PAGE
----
When you first start learning SQL you may hear the term ‘ad-hoc query’ repeated. An ad-hoc query is a query that is written on the fly. This kind of query is one that you might use from time to time to pull information using your desktop-resident query tool. An ad-hoc query is not predefined in code and performed on a routine database.
Writing Ad Hoc Queries Takes Skill
There are many occasions when writing ad hoc queries may be required. You may have a set of queries predefined in code for your app, that would allow the user of the app to pull out the most commonly requested information. If one of those users suddenly needs a completely different set of information that is beyond the scope fo the tool then they may contact the database manager and ask them to find that information for them.
Let’s face it, most people who use data today are not technically inclined. They have the power of complex databases at their fingertips, but they do not really know what goes into constructing the queries. Writing ad-hoc queries by hand takes skill.
There are some tools out there which allow people to produce ad-hoc queries without knowing what goes on under the hood. End users have the chance to construct complex queries with those tools using a drag and drop interface. It’s hard to beat that simplicity.
Improving Database Performance for a Range of Queries
One of the challenges of ad-hoc queries is that where predefined queries are usually quite well optimized, an ad-hoc one might be far more resource-heavy. To reduce the impact of the extra resource requirements, it helps if the database server is well-provisioned in terms of storage, memory and even processor time. For some data sets, a lot of the demand can be mitigated using pre-calculated result sets, but that is not always an option.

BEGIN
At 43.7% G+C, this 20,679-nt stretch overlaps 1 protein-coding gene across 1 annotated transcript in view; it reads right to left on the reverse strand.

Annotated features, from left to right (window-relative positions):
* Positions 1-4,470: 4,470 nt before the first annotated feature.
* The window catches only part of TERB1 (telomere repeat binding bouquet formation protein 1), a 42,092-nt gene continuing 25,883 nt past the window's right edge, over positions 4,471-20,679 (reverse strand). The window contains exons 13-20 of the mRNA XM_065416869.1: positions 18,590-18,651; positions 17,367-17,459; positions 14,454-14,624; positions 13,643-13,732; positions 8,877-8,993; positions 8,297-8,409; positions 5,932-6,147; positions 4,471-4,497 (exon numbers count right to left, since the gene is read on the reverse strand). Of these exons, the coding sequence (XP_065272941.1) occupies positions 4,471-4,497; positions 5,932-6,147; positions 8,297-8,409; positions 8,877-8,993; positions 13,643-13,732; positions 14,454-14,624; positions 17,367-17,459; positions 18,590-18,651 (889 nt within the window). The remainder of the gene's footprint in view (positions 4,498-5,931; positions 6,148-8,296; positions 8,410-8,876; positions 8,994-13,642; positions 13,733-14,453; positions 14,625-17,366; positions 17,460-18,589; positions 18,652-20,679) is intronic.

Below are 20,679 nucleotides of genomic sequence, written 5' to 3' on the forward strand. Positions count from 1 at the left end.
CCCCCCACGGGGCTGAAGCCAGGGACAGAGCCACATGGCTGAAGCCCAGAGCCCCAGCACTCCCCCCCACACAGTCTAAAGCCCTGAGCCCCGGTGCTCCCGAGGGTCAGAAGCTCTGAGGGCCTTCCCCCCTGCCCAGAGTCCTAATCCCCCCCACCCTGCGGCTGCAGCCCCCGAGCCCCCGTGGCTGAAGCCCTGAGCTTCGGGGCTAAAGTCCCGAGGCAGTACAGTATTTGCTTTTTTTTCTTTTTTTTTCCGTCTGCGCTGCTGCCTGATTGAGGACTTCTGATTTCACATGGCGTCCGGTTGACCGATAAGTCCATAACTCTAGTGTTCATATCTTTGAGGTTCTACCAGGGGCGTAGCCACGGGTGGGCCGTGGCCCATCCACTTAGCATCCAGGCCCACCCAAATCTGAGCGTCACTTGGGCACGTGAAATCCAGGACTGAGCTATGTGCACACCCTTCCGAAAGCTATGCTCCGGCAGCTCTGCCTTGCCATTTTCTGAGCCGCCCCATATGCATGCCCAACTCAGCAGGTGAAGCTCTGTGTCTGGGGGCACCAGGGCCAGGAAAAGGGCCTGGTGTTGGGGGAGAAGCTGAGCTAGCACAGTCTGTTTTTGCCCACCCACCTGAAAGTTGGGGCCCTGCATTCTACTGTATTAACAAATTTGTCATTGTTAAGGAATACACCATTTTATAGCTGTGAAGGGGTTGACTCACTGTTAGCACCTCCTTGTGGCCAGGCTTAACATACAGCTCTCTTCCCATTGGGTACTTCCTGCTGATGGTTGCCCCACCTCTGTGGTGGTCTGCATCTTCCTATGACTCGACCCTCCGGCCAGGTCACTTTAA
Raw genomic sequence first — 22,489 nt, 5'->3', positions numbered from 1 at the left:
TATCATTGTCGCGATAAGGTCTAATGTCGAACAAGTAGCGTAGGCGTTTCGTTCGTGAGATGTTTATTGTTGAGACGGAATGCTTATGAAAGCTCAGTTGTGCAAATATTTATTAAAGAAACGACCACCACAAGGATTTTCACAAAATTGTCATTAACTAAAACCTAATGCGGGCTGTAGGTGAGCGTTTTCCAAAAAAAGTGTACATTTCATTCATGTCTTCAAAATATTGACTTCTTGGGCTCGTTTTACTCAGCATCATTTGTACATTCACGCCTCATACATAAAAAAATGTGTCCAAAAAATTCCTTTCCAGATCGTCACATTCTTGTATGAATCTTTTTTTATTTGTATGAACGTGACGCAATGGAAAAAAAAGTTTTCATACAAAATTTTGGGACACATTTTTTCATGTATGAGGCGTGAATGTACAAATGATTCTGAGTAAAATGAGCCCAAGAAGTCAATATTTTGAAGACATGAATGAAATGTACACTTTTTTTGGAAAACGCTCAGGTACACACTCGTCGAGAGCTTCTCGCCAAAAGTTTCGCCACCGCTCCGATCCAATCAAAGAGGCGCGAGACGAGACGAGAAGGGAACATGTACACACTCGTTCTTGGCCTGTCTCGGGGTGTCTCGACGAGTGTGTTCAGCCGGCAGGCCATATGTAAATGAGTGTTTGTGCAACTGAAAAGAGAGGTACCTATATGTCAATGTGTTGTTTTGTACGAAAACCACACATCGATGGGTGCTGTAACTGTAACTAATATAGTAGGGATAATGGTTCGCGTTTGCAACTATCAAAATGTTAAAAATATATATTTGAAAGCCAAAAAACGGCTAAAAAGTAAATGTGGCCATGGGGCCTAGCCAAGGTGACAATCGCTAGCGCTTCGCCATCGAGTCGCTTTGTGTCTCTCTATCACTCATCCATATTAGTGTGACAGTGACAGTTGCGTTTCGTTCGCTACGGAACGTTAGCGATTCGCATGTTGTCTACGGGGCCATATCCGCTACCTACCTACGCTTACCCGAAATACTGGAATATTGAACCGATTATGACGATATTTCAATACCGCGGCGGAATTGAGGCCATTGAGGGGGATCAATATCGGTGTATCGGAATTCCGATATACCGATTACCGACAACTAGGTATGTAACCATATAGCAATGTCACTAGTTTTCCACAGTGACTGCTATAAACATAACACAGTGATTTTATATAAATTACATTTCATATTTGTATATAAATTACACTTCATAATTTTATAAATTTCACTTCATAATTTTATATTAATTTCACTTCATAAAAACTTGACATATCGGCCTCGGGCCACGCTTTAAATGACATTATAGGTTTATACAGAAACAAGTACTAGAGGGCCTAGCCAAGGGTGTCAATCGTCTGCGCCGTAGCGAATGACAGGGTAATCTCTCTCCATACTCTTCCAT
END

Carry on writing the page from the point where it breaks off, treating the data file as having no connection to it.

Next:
Another way that database administrators can improve the performance of a database is by discouraging end-users from making extensive use of ad-hoc queries unless they are absolutely necessary. It is often far better to use a query that takes data from a pre-defined range instead of polling the entire database. This is particularly true where the database in question contains millions of transactions, for example. It’s unlikely that the user really wants to look through all of those. They could sort by date or some other primary field and the query only the results that are within the range required.
Ad hoc queries can cause significant performance degradation, especially if they are complex, so it is a good idea to use them on a ‘copy’ of the live database, and to take a data mining approach to performing the query, rather than running it on a live database that is more likely to suffer from the slowdown.
With proper design and scheduling, it is possible to give users access to the information that they need without having to worry too much about the database taking a performance hit.